At a time when the world is facing unprecedented unrest, few artists address grief and mourning as powerfully as Betty Goodwin (1923–2008). One of the giants of contemporary art in Canada, she emerged as a singular talent in the 1970s. Born in Montreal, where she remained a dominant artistic presence over a six-decades-long career, Goodwin was nurtured in the post-war years by a group of Jewish painters committed to social justice. By the 1960s, she was searching for a more personal artistic voice. Always attuned to the ills of the world, she went on to create a prolific body of work encompassing painting, sculpture, drawing, and printmaking.


In Betty Goodwin: Life & Work, author Jessica Bradley tells the story of this visionary creator’s remarkable career, highlighting how, in 1968, Goodwin began putting pieces of clothing through a printing press. Her resulting Vest series—now celebrated as one of the major breakthroughs in contemporary printmaking—resonated with Goodwin’s early loss of her father, a vest maker. Achievements that followed included critical acclaim for her contribution to the art of drawing, participation in the Venice Biennale in 1995, and receipt of a Governor General’s Award in Visual and Media Arts and the Order of Canada in 2003.


“Largely self-taught, in mid-life Goodwin found her artistic voice through her iconic prints of vests. The installations, sculptures, and drawings that followed established her as one of Canada’s most celebrated artists. Never abandoning her commitment to figurative work in which the body became a metaphor for memory, mourning, and the fragility of life, she continually reinvented her expression of the human condition.”JESSICA BRADLEY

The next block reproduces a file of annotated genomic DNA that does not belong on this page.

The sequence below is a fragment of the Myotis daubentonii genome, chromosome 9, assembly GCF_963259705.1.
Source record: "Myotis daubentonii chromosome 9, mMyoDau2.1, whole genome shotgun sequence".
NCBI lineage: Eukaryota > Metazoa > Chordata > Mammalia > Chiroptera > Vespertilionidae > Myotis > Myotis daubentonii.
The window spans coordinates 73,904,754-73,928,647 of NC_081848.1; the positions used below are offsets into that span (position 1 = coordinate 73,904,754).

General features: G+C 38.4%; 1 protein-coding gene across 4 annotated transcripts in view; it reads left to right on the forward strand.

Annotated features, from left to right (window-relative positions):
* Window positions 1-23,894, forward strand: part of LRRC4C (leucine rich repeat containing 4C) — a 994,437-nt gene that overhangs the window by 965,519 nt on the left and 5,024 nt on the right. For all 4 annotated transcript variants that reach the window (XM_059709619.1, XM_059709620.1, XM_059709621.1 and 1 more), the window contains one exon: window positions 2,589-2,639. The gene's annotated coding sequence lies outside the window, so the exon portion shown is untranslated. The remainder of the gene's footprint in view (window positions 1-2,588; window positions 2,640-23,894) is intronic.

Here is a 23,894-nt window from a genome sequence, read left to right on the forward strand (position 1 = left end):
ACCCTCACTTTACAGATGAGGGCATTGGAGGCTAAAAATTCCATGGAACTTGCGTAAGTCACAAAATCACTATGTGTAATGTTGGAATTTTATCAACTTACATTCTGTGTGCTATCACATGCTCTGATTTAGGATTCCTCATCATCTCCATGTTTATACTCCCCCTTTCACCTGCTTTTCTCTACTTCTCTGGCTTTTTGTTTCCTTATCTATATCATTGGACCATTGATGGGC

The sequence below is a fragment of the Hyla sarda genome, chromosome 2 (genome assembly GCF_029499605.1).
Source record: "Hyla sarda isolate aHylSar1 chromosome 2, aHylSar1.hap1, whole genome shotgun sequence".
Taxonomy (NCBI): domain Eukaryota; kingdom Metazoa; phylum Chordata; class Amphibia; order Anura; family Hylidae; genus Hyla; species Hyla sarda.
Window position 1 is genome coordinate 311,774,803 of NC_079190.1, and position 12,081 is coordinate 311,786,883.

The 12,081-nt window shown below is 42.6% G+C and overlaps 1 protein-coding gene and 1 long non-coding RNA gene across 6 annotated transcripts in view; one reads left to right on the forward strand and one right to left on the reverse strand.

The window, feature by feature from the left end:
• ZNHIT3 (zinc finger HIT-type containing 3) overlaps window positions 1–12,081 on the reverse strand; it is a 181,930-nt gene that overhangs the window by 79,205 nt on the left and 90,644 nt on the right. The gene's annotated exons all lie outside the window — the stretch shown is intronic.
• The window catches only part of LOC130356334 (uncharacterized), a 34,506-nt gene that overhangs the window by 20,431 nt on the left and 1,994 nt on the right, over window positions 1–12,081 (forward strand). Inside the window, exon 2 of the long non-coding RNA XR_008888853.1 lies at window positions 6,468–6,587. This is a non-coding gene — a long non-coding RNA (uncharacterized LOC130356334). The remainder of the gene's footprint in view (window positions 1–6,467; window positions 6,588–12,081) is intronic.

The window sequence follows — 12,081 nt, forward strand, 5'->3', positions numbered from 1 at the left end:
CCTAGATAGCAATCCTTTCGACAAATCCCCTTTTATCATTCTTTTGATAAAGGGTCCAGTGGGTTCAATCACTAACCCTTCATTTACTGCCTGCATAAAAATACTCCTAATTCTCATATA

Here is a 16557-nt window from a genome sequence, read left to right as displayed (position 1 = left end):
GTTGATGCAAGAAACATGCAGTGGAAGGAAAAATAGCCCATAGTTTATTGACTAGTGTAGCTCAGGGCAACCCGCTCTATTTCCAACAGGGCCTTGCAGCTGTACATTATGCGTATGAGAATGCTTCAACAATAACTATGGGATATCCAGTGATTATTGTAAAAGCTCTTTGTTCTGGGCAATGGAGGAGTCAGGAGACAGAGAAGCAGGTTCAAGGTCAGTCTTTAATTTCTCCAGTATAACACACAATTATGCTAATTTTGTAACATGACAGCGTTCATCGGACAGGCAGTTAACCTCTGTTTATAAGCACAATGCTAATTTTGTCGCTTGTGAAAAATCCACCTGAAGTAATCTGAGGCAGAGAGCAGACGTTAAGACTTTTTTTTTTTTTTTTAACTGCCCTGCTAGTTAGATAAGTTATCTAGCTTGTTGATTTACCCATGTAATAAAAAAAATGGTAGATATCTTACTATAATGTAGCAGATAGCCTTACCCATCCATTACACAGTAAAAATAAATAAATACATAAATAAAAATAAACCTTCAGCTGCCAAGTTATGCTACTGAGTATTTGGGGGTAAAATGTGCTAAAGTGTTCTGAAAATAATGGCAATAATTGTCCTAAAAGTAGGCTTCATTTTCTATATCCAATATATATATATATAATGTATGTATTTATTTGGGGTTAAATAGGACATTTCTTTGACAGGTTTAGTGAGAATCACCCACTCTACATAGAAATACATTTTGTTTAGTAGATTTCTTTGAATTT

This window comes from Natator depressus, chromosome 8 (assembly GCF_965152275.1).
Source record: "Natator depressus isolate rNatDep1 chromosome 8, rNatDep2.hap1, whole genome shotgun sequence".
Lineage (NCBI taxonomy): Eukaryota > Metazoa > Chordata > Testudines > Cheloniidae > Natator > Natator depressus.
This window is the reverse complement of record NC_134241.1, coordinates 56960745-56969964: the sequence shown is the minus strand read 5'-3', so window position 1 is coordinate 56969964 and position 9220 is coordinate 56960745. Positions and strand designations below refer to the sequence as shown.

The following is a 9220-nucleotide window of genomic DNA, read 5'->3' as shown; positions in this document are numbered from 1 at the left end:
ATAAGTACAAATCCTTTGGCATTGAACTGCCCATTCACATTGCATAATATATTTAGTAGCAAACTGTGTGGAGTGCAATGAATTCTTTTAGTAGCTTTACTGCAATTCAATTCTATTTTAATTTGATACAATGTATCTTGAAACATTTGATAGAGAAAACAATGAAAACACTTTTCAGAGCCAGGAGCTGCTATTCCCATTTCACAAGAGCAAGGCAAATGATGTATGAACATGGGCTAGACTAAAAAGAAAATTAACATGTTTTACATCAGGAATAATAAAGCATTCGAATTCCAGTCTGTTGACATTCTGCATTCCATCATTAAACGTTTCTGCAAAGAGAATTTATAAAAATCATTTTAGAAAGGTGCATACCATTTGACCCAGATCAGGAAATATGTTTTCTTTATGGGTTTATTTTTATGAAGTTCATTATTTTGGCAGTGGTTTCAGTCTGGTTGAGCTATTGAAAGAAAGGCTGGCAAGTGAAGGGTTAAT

Despite being the subject of numerous solo exhibitions during and after her lifetime, Betty Goodwin: Life & Work is the first comprehensive English-language overview of the artist’s career since her death.


About the author

Jessica Bradley is a distinguished art historian, curator, and former gallerist who has published extensively and spearheaded numerous exhibitions in some of Canada’s leading institutions. She served as Curator of Contemporary Art at the Art Gallery of Ontario (1995–2004), Associate Curator of Contemporary Art at the National Gallery of Canada (1980–87) and was commissioner for Canada’s representation at the Venice Biennale on three occasions. From 2005 to 2015, she directed her own commercial gallery in Toronto, creating over eighty exhibitions featuring an emerging generation of artists.

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